Until recently, we’ve had only two options when it came to virtual reality. One of them was the big, tethered headset good for everything from shooters and racing titles to a real-time casino games and other content aimed especially at adults, and the other was the lightweight, portable headset powered by a smartphone with all its limitations and shortcomings, but a much better price. Now Oculus, the company that re-kindled the VR revolution, has come up with something in between called the Oculus Go. While it is not perfect by any means, and it still has a lot of ground to cover before it could bring VR into the mainstream, it’s the perfect first step in the right direction.
The Oculus Go headset is a lot like a smartphone-powered solution – sans the smartphone, of course. It has a miniature computer under its hood, powered by Qualcomm’s Snapdragon 821 SoC with 4 Kyro CPU cores with a speed of up to 2.4GHz each, paired with the Adreno 530 GPU that supports OpenGL ES 3.2, OpenCL 2.0 full, Vulkan 1.0, and DX11.2. Its screen is a 538ppi 2560 x 1440 WQHD, fast-switch LCD masterpiece, and it comes with Oculus’ signature high-quality optics. It comes in two flavors – the one with 32GB built-in storage costs $199, making it the most affordable standalone VR headset today, and there is a 64GB version available for $249.
Hardware is not everything, though – so Oculus prepared a massive library of content for Oculus Go users, covering everything from “tried and tested” Gear VR classics to a series of brand new games and experiences to enjoy on the go. Plus, it has also added Oculus Rooms to the mix, a virtual reality social space where users can hang out, play games, share photos, and listen to music together – it’s a lot like a VR social network, and it sounds a little familiar.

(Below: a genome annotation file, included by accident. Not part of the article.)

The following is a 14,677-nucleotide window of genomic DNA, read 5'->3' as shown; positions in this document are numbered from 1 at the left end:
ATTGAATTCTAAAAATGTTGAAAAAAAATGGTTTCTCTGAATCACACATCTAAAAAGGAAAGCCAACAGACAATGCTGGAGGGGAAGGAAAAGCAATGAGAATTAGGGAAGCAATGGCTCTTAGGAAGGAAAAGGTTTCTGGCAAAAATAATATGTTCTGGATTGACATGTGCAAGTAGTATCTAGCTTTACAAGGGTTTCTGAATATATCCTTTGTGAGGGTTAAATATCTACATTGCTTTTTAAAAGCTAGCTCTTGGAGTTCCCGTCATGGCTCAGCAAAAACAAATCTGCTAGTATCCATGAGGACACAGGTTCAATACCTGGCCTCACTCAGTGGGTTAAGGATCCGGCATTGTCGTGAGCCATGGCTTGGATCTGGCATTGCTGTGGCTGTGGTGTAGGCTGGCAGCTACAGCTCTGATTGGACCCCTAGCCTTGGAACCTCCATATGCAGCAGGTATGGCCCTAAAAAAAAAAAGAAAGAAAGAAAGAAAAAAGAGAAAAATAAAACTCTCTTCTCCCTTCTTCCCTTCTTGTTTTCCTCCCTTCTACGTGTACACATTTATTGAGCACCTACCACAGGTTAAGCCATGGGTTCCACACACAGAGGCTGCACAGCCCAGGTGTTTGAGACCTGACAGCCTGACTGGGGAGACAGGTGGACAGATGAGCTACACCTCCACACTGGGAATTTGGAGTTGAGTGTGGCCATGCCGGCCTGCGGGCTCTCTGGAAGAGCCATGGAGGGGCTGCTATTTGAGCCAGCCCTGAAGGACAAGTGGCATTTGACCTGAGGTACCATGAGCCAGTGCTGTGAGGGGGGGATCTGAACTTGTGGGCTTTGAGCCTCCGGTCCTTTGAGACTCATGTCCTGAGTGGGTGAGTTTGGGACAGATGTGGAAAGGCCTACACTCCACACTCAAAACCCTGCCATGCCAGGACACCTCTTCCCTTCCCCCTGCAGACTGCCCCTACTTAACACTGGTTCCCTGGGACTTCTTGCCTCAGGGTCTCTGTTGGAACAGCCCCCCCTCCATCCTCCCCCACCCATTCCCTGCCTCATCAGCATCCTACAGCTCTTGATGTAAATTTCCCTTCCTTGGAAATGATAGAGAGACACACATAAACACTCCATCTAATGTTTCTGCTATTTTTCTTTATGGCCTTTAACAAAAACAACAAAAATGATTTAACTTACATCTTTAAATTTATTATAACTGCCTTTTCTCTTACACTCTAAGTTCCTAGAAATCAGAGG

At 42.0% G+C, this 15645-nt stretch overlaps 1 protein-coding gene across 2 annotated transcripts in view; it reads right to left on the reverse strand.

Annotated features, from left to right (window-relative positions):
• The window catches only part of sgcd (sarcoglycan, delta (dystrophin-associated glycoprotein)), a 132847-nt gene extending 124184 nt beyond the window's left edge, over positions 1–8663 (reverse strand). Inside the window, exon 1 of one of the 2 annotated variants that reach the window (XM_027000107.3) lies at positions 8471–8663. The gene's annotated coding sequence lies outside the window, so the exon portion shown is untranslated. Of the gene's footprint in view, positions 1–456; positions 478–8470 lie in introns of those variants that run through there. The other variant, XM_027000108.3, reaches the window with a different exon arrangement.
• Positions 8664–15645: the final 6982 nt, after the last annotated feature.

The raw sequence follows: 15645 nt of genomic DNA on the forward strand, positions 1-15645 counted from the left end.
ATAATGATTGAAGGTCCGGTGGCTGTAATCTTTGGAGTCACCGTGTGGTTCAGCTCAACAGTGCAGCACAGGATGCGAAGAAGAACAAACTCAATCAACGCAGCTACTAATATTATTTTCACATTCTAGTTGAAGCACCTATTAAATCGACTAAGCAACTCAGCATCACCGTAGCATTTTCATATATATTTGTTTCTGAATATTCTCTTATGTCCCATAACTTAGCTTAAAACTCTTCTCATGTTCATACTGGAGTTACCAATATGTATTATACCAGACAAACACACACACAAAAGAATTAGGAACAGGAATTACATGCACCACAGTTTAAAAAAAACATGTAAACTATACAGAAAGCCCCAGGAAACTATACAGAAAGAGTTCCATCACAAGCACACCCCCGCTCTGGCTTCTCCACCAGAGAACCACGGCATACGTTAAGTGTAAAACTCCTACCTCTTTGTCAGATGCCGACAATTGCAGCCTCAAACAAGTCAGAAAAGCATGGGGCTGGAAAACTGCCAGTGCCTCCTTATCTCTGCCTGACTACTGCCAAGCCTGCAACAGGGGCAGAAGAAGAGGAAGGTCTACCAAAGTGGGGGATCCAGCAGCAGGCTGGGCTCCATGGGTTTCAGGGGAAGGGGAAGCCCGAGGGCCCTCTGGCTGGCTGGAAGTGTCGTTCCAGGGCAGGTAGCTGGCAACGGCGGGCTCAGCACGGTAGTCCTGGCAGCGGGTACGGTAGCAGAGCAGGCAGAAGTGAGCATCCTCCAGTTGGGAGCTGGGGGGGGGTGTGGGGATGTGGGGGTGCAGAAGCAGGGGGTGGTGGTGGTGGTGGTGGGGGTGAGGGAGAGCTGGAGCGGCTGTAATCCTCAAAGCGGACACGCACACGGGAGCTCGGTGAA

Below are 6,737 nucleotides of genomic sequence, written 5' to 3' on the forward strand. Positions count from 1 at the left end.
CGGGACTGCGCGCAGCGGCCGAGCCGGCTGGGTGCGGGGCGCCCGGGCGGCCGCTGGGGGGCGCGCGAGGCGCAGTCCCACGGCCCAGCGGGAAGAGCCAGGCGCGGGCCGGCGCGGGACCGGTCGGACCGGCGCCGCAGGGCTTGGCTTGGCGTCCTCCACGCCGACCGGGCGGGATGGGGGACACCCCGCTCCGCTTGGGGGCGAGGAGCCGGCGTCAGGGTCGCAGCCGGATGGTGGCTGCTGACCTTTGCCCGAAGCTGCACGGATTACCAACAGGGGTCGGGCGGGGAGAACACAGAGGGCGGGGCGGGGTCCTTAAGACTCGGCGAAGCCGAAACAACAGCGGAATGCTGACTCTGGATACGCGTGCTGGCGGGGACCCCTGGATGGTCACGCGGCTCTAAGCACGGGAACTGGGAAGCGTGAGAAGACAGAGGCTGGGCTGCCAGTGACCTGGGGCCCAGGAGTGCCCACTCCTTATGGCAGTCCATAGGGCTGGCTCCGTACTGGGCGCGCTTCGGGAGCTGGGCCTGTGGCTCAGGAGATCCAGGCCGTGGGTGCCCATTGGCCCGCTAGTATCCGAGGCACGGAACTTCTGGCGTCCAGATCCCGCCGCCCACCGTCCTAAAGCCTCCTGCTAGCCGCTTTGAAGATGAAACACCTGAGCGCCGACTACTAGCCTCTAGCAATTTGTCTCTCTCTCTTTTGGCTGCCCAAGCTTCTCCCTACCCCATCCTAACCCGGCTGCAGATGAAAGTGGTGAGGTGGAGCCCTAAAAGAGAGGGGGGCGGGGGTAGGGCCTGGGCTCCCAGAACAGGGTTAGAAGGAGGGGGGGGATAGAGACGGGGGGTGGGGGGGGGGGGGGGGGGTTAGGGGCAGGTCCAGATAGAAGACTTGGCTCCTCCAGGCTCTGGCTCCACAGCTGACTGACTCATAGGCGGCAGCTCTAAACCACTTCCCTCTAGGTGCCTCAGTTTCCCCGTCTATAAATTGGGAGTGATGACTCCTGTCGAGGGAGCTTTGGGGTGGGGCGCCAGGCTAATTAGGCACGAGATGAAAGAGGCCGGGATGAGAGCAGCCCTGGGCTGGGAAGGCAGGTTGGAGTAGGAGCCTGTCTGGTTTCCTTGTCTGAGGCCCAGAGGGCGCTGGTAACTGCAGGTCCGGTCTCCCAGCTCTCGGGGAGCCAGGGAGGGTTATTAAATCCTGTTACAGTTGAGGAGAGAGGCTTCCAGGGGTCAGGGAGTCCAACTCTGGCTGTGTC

If you already have a high-end smartphone, say, a Samsung Galaxy S7 or above, you will probably be better off buying a Samsung Gear VR headset – it has the same Oculus optics, it comes with a controller, and costs around half as much as the Oculus Go. Compared to the Gear VR, the Oculus Go’s only major improvement is that it doesn’t need a high-end smartphone to work.
One of the things Oculus will want to work on is the device’s battery life – even if it does reach “up to 3 hours”, as advertised, it can quickly become too little when you finally get into the game. Another one is its weight – constantly wearing a one-pound (almost 500 gram) headset can become tiresome pretty fast. And then, there is also the lack of truly great content – after all, playing repetitive VR games gets boring pretty fast.
Even with its shortcomings, the Oculus Go is a headset that offers its users something new to explore. It’s a truly standalone device that will hopefully get its share of upgrades so it will become a new standard for everyday VR use.